Proposed budget requires no increase in countywide tax levy
Here is the transcript of the Racine County budget address delivered County Executive James Ladwig to the County Board Tuesday evening:
Address to the Racine County Board of Supervisors
James A. Ladwig
October 9, 2012
Mr. Chairman and members of the County Board:
A year ago, I stood before you and presented the 2012 budget, a budget that had no increase in the general countywide levy.
At that time, I said that holding the line on a levy increase would not be too difficult for 2012, but that it would be a real challenge to avoid an increase for the 2013 budget.
Tonight, I can tell you two things:
• Number one: the 2013 Racine County budget contains no increase in the general countywide levy.
• Number two: it was more than a challenge to hit that target; it took many hard decisions in almost every office and department of county government.
Last year, as you know, we were helped by our ability to take advantage of benefit and compensation changes permitted by Act 10—the most important of which was the elimination of the county paying the employee share of Wisconsin Retirement System contributions for all employees, except sworn officers of the Sheriff’s Office. Those savings, together with programmatic savings, helped us cope with some significant reductions in state funding.
Because the savings in WRS contributions have been in place for more than a year, in 2013, we will not experience a large reduction in our personnel costs. But we do expect that changes made possible by Act 10 will present us with the opportunity for additional savings in employee benefits. I’ll say a few words later about all the litigation over Act 10.
Even with Act 10’s changes, 2013 will bring higher costs for our share of the WRS contribution. In 2012, for general employees—not elected officials or protective occupation employees—our share is 5.9% of total wages. In 2013, our share will be 6.65%. That increase of three-fourths of a percentage point translates into an 8.5% increase in the amount we’ll have to pay for each employee. It has an impact on our total compensation cost.
But it’s not fair to control the budget simply with tight limits on our employees’ pay. We—the elected officials and department heads—have a duty to find better ways of delivering services. And I think we’re doing just that.
Here’s one illustration of the kinds of innovations that we believe will pay dividends in 2013 and for years to come. HSD is transitioning to a new approach in the delivery of mental health and substance abuse services. Instead of creating “silos” of services that are primarily rendered by outside vendors, HSD is moving to a service delivery model that maximizes integration of services and relies on county staff (direct and contract employees) for delivery of most of those services. The transition has already begun; and, with the shift of the Mental Health Assessment Center and the SAIL program at the end of this year, the transition will be well under way.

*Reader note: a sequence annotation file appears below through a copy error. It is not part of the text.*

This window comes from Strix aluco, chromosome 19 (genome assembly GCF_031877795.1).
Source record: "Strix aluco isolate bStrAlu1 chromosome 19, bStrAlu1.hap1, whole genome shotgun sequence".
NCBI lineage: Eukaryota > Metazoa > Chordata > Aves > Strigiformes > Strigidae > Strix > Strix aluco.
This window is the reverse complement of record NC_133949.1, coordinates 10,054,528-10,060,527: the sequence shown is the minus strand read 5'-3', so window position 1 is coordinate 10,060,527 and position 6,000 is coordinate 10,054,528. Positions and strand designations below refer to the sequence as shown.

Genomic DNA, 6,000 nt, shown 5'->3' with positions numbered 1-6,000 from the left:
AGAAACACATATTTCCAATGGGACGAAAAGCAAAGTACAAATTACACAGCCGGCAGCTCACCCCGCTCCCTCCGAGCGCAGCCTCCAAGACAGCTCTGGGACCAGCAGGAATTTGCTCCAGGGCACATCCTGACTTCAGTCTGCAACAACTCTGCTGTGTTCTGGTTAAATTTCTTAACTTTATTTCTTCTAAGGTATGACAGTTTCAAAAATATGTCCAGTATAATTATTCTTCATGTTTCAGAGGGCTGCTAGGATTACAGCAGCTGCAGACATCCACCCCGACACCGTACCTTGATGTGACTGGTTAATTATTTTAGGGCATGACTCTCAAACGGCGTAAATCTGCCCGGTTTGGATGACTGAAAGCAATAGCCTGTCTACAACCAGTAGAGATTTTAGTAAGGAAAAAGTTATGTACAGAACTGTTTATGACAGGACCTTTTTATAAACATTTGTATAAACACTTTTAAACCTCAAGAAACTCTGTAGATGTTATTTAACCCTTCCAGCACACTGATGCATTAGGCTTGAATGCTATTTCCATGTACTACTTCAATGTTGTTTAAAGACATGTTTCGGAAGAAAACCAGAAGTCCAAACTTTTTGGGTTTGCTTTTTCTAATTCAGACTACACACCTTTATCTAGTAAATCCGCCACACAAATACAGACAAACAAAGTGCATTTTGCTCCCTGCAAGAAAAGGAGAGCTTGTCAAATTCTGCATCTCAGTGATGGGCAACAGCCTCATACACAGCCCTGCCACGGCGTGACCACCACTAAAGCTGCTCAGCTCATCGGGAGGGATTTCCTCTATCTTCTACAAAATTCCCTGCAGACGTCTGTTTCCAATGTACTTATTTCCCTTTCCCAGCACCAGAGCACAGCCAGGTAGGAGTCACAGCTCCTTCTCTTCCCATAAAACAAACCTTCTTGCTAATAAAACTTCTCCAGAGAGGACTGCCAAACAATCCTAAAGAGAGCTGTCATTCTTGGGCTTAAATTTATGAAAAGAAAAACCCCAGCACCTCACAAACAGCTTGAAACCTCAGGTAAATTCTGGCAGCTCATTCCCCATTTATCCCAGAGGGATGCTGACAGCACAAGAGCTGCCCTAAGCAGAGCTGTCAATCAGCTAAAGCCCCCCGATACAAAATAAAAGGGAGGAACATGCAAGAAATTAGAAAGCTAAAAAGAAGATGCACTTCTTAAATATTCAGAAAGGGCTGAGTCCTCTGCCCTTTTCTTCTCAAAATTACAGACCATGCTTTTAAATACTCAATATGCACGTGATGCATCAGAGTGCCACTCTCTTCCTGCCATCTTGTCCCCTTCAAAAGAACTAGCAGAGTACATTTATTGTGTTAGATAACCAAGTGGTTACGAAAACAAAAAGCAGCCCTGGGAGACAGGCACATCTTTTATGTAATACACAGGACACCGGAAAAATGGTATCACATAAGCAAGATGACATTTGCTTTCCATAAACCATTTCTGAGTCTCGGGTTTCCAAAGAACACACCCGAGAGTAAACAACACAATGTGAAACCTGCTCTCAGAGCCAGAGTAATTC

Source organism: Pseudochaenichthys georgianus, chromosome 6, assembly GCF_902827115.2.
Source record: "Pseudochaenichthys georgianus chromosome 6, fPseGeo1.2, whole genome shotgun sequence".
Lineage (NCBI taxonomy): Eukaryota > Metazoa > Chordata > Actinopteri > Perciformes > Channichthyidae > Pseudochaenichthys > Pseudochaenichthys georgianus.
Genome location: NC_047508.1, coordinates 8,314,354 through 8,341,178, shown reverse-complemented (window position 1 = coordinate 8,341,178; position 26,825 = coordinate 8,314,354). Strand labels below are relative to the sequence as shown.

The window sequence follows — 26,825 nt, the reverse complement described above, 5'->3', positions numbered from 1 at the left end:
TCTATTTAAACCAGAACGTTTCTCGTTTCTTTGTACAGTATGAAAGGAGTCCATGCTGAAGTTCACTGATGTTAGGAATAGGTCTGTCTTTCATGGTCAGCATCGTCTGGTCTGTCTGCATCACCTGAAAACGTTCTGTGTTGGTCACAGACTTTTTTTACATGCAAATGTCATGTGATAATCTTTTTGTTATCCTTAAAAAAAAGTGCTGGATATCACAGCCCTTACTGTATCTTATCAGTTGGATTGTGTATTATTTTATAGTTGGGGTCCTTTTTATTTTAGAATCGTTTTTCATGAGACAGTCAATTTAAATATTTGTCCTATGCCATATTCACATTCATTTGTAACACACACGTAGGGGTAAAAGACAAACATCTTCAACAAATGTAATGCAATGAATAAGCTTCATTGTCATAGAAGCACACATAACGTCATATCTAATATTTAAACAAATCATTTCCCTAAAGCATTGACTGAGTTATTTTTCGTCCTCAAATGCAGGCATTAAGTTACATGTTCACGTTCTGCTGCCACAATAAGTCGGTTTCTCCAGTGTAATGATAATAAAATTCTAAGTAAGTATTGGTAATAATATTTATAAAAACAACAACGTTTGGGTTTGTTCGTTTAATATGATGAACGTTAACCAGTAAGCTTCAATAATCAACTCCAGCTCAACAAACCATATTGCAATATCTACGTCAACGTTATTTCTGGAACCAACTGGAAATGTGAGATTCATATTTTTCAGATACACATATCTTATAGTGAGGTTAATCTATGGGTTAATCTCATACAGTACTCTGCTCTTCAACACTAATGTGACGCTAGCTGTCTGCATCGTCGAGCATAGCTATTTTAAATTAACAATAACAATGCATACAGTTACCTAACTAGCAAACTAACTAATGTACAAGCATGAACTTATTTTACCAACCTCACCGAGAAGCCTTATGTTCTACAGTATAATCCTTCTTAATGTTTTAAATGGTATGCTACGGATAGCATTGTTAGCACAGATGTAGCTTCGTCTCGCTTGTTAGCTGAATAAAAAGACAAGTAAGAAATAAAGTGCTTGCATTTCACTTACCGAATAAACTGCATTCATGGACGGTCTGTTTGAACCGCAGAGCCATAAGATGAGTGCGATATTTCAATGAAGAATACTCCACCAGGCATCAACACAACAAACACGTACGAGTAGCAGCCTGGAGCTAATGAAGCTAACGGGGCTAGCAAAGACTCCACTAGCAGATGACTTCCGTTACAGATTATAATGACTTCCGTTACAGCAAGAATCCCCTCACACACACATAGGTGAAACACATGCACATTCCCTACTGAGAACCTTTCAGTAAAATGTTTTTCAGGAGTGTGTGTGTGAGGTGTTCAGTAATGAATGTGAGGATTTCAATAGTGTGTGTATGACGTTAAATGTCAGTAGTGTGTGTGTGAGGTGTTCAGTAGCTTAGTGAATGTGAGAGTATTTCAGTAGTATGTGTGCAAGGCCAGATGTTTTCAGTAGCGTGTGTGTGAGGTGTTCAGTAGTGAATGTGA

This change is radical—in the truest and best sense. It goes to the very root of the problem in order to figure out how to deliver services better and more efficiently. And from a budgeting perspective, it promises real benefits, because, over time, it will enable us to recoup more of our costs from external sources, especially Medicaid. Jonathan and his staff, especially Adult Services Manager Michelle Goggins, deserve our thanks.
This may be a good time to make one or two observations about the limitations on our ability to continue to find levy savings by reducing personnel costs or even scaling back on programs.
As you know, Human Services accounts for the largest single share of our budget. For 2013, we’re budgeting total HSD expenses—excluding Ridgewood—at about $39.8 million. But of that almost $40 million, we expect that only about $6.6 million will be on the levy. The rest comes from state funds, grants, and fees for HSD’s many programs. Our staff costs are spread over those funding sources. Thus, trimming back on programs may not produce the kinds of savings on the levy that one might expect.
An even more stunning example is the Office of Child Support Enforcement. We’re budgeting a bit more than $2.25 million in Child Support expenses. But, because that program is so heavily subsidized by the Federal government (through the State), it costs us only about $131,000 on the levy—less than six cents on the dollar!
In contrast, we’re budgeting $23.8 million for the Sheriff’s Office, including the jail. Of that amount, we expect that almost $20 million will be on the levy. While the property tax levy covers about one-sixth of HSD’s budget, it covers about five-sixths of the Sheriff’s Office budget. Thus, when we can find savings in the Sheriff’s Office, those savings generally translate into significant savings on the levy.
Let me now change the focus–from where we can or can’t save on the levy to where some of our major costs lie.